Identity theft protection can comprise of different types of fraud monitoring, credit report monitoring and public record/black market monitoring, as well as identity theft assistance. Most services offer some combination of all of this, though some go more in-depth with credit report monitoring than others, and some monitor more data points than others. Credit report monitoring is the most well known and established type of monitoring, and also one you have no way of doing yourself for free. Credit report monitoring is effective to alert you when a new account or inquiry shows up on one of your three credit reports. We recommend choosing a service which monitors all three credit bureaus, as only monitoring one means accounts could be opened that are only reported to another bureau, rendering your monitoring ineffective.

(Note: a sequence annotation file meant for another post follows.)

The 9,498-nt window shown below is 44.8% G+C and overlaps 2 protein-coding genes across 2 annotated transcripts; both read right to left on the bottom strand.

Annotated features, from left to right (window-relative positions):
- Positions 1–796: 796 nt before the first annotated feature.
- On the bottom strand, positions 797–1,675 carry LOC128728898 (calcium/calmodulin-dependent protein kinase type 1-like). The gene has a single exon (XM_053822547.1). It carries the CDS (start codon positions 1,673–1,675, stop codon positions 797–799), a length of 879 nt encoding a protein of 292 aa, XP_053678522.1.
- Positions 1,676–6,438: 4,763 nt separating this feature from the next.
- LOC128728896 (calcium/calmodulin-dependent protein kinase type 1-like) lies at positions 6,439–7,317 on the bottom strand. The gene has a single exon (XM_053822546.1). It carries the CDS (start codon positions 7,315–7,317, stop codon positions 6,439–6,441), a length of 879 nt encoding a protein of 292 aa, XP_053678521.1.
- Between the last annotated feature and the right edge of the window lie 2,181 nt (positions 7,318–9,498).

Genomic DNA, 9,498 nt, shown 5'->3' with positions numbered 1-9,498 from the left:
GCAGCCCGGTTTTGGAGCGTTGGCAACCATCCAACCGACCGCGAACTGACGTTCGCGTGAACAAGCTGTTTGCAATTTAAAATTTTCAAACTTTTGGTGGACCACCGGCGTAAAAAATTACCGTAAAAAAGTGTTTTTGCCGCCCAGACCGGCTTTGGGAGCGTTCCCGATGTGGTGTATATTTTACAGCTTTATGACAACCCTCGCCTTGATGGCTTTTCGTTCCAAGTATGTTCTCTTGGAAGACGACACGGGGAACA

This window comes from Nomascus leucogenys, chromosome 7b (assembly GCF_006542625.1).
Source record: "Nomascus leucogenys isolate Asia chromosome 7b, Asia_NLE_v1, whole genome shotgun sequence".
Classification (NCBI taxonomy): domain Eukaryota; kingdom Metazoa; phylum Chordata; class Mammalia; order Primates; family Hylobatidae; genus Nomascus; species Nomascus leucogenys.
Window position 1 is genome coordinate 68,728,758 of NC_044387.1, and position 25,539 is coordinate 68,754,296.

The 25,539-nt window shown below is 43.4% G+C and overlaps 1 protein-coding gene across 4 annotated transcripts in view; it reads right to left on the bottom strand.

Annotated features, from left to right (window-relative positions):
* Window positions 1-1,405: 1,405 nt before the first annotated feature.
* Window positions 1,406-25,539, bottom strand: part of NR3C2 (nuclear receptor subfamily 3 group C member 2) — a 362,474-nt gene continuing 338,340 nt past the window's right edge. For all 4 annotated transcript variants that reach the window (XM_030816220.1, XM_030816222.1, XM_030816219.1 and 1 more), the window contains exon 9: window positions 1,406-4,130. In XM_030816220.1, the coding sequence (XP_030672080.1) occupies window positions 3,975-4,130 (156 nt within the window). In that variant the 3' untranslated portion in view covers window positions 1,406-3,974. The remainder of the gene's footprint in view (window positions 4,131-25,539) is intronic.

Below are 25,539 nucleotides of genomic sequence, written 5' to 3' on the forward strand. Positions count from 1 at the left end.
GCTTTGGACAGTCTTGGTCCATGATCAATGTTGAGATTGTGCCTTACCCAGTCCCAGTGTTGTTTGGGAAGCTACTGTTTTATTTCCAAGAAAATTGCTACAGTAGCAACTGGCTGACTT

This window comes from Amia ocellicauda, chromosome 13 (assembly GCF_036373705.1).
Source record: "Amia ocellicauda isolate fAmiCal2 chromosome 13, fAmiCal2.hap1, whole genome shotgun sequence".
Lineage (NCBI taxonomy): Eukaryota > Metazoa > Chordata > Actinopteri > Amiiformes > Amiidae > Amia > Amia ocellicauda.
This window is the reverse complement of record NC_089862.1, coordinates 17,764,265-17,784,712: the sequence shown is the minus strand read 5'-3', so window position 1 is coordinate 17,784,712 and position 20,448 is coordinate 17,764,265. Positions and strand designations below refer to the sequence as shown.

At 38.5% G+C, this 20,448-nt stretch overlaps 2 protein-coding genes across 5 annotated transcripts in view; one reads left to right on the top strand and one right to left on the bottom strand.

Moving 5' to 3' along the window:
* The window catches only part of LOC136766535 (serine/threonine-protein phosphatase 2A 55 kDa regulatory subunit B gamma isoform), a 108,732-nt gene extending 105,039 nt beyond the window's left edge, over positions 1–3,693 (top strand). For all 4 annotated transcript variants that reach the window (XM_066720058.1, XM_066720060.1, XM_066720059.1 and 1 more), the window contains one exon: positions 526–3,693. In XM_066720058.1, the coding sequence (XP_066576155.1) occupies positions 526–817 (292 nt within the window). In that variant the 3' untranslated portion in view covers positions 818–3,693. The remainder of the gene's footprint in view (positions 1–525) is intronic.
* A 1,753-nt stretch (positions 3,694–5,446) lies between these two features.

Public record/black market monitoring covers fraud monitoring done outside of your credit file, so is a bit of a catch-all for many types of monitoring. Since many types of identity theft do not require access to your credit file, this type of monitoring is very important. While it is theoretically possibly to do this type of monitoring yourself, in practice it is not feasible to monitor the thousands of different public records databases yourself, or find and keep up to date on the black market sites, file sharing services and chat rooms where stolen information is traded, bought and sold. Some identity theft protection services monitor only basic information, while others keep track of all kinds of data points down to whether someone has used your information to register for the sex offender registry or an application for a non-credit loan (e.g., a payday loan) has been submitted in your name.

One of the biggest choices most people will face in choosing an identity theft protection service is whether or not they want coverage for only themselves, or if they need coverage for their families, as well. Some services offer the ability to monitor basic information for your children (e.g., social security number and name) for an additional cost per month. Considering how fast child identity theft is growing in the U.S., this can be a really good thing for parents or guardians.